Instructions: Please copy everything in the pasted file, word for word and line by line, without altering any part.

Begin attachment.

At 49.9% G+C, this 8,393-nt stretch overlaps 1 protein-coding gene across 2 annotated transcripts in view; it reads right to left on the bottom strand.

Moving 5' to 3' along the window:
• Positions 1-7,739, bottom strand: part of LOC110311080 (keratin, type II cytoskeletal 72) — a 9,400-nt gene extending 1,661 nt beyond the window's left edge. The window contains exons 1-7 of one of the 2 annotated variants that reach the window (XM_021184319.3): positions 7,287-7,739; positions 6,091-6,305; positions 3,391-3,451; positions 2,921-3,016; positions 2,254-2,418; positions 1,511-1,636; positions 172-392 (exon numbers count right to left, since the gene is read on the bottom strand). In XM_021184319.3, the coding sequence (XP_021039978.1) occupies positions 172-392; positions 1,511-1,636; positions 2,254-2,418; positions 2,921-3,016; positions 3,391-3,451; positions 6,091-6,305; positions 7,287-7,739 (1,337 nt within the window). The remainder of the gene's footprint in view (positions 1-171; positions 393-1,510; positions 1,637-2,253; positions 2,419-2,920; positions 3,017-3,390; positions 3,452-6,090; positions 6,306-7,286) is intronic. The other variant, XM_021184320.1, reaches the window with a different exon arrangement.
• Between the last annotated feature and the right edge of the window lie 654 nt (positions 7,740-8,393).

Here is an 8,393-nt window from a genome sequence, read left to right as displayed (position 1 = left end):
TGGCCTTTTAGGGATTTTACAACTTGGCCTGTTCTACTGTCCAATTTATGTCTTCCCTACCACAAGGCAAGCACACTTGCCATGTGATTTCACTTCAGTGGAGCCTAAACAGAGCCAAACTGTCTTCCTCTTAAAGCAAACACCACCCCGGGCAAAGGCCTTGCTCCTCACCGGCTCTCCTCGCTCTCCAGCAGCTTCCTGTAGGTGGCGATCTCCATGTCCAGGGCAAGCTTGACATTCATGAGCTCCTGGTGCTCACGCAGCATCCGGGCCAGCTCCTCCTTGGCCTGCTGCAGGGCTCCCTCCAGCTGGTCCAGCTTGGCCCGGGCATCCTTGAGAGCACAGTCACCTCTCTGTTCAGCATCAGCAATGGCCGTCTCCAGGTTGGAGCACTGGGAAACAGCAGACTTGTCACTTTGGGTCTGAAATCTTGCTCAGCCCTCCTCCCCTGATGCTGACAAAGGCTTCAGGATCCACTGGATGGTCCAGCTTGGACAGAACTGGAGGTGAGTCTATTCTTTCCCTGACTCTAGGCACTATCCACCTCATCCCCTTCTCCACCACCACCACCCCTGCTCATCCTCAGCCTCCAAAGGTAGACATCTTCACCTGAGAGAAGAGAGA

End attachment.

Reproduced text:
At 49.9% G+C, this 8,393-nt stretch overlaps 1 protein-coding gene across 2 annotated transcripts in view; it reads right to left on the bottom strand.

Moving 5' to 3' along the window:
• Positions 1-7,739, bottom strand: part of LOC110311080 (keratin, type II cytoskeletal 72) — a 9,400-nt gene extending 1,661 nt beyond the window's left edge. The window contains exons 1-7 of one of the 2 annotated variants that reach the window (XM_021184319.3): positions 7,287-7,739; positions 6,091-6,305; positions 3,391-3,451; positions 2,921-3,016; positions 2,254-2,418; positions 1,511-1,636; positions 172-392 (exon numbers count right to left, since the gene is read on the bottom strand). In XM_021184319.3, the coding sequence (XP_021039978.1) occupies positions 172-392; positions 1,511-1,636; positions 2,254-2,418; positions 2,921-3,016; positions 3,391-3,451; positions 6,091-6,305; positions 7,287-7,739 (1,337 nt within the window). The remainder of the gene's footprint in view (positions 1-171; positions 393-1,510; positions 1,637-2,253; positions 2,419-2,920; positions 3,017-3,390; positions 3,452-6,090; positions 6,306-7,286) is intronic. The other variant, XM_021184320.1, reaches the window with a different exon arrangement.
• Between the last annotated feature and the right edge of the window lie 654 nt (positions 7,740-8,393).

Here is an 8,393-nt window from a genome sequence, read left to right as displayed (position 1 = left end):
TGGCCTTTTAGGGATTTTACAACTTGGCCTGTTCTACTGTCCAATTTATGTCTTCCCTACCACAAGGCAAGCACACTTGCCATGTGATTTCACTTCAGTGGAGCCTAAACAGAGCCAAACTGTCTTCCTCTTAAAGCAAACACCACCCCGGGCAAAGGCCTTGCTCCTCACCGGCTCTCCTCGCTCTCCAGCAGCTTCCTGTAGGTGGCGATCTCCATGTCCAGGGCAAGCTTGACATTCATGAGCTCCTGGTGCTCACGCAGCATCCGGGCCAGCTCCTCCTTGGCCTGCTGCAGGGCTCCCTCCAGCTGGTCCAGCTTGGCCCGGGCATCCTTGAGAGCACAGTCACCTCTCTGTTCAGCATCAGCAATGGCCGTCTCCAGGTTGGAGCACTGGGAAACAGCAGACTTGTCACTTTGGGTCTGAAATCTTGCTCAGCCCTCCTCCCCTGATGCTGACAAAGGCTTCAGGATCCACTGGATGGTCCAGCTTGGACAGAACTGGAGGTGAGTCTATTCTTTCCCTGACTCTAGGCACTATCCACCTCATCCCCTTCTCCACCACCACCACCCCTGCTCATCCTCAGCCTCCAAAGGTAGACATCTTCACCTGAGAGAAGAGAGA